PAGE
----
U.S. unemployment claims drop to 198,000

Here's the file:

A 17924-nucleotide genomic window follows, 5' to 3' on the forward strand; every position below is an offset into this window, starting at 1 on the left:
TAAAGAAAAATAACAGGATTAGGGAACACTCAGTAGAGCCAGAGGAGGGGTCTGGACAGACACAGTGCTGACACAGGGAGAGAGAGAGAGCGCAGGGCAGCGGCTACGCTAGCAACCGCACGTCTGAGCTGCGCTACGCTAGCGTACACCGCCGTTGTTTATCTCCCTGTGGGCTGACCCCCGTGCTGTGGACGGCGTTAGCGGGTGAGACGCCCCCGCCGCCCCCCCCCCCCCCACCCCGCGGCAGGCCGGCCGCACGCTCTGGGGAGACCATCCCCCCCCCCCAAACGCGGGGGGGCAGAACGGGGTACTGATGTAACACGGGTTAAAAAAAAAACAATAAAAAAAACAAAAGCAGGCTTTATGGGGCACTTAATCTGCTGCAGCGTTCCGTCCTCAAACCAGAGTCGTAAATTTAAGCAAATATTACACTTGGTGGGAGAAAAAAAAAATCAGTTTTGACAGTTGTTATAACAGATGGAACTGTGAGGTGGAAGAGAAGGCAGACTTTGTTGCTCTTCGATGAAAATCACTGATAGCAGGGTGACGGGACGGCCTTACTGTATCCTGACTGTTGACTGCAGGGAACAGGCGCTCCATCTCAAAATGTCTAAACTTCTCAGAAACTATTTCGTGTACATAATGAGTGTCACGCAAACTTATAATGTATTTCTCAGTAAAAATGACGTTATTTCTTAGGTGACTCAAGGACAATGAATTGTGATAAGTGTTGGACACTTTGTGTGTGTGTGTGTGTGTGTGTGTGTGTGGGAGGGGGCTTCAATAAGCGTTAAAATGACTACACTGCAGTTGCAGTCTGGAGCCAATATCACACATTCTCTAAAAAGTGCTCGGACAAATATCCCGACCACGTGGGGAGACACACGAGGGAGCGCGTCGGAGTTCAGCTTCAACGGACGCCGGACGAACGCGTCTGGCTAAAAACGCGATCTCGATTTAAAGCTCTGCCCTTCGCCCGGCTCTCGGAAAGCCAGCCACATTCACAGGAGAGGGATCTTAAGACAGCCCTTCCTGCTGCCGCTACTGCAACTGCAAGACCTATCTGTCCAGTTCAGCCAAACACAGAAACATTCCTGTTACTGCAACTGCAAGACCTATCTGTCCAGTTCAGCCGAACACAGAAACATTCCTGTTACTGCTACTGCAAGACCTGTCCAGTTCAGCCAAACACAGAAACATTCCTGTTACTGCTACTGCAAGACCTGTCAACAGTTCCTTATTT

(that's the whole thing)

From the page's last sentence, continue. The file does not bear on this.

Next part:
<p><p>WASHINGTON – The number of Americans applying for unemployment benefits fell below 200,000, more evidence that the job market remains strong in the aftermath of last year’s coronavirus recession.</p></p><p><p>Jobless claims dropped by 8,000 to 198,000, the Labor Department reported Thursday.</p></p><p><p>The four-week average, which smooths out week-to-week volatility, fell to just above 199,000, the lowest level since October 1969.</p></p><p><p>The numbers suggest that the fast-spreading omicron variant has yet to trigger a wave of layoffs.</p></p><p><p>Altogether, 1.7 million Americans were collecting traditional unemployment aid the week that ended Dec. 18.</p></p><p><p>That was the lowest since March 2020, just as the pandemic was starting to slam the U.S. economy, and down by 140,000 from the week before.</p></p><p><p>The weekly claims numbers, a proxy for layoffs, have fallen steadily most of the year.</p></p><p><p>Employers are reluctant to let workers go at a time when it’s so tough to find replacements.</p></p><p><p>The United States had a near-record 11 million job openings in October, and 4.2 million Americans quit their jobs – just off September’s record 4.4 million – because there are so many opportunities.</p></p><p><p>The job market has bounced back from last year’s brief but intense coronavirus recession.</p></p><p><p>When COVID hit, governments ordered lockdowns, consumers hunkered down at home and many businesses closed or cut back hours.</p></p><p><p><span class=”print_trim”>Employers slashed more than 22 million jobs in March and April 2020, and the unemployment rate rocketed to 14.8%.</span></p></p><p><p><span class=”print_trim”>But massive government spending – and eventually the rollout of vaccines – brought the economy back.</span></p></p><p><p>Employers have added 18.5 million jobs since April 2020, still leaving the U.S. 3.9 million jobs short of what it had before the pandemic.</p></p><p><p><span class=”print_trim”>The December jobs report, out next week, is expected to show that the economy generated another 374,000 jobs this month.</span></p></p><p><p><span class=”print_trim”>The unemployment rate has fallen to 4.2%, close to what economists consider full employment.</span></p></p><p><p><span class=”print_trim”>“The overall picture painted by these data points to a rapid pace of job growth,’’ said Joshua Shapiro, chief U.S. economist at the consulting firm Maria Fiorini Ramirez Inc.</span></p></p><p><p><span class=”print_trim”>Hiring would have been even stronger “had businesses been able to hire as many workers as they wished.’’</span></p></p>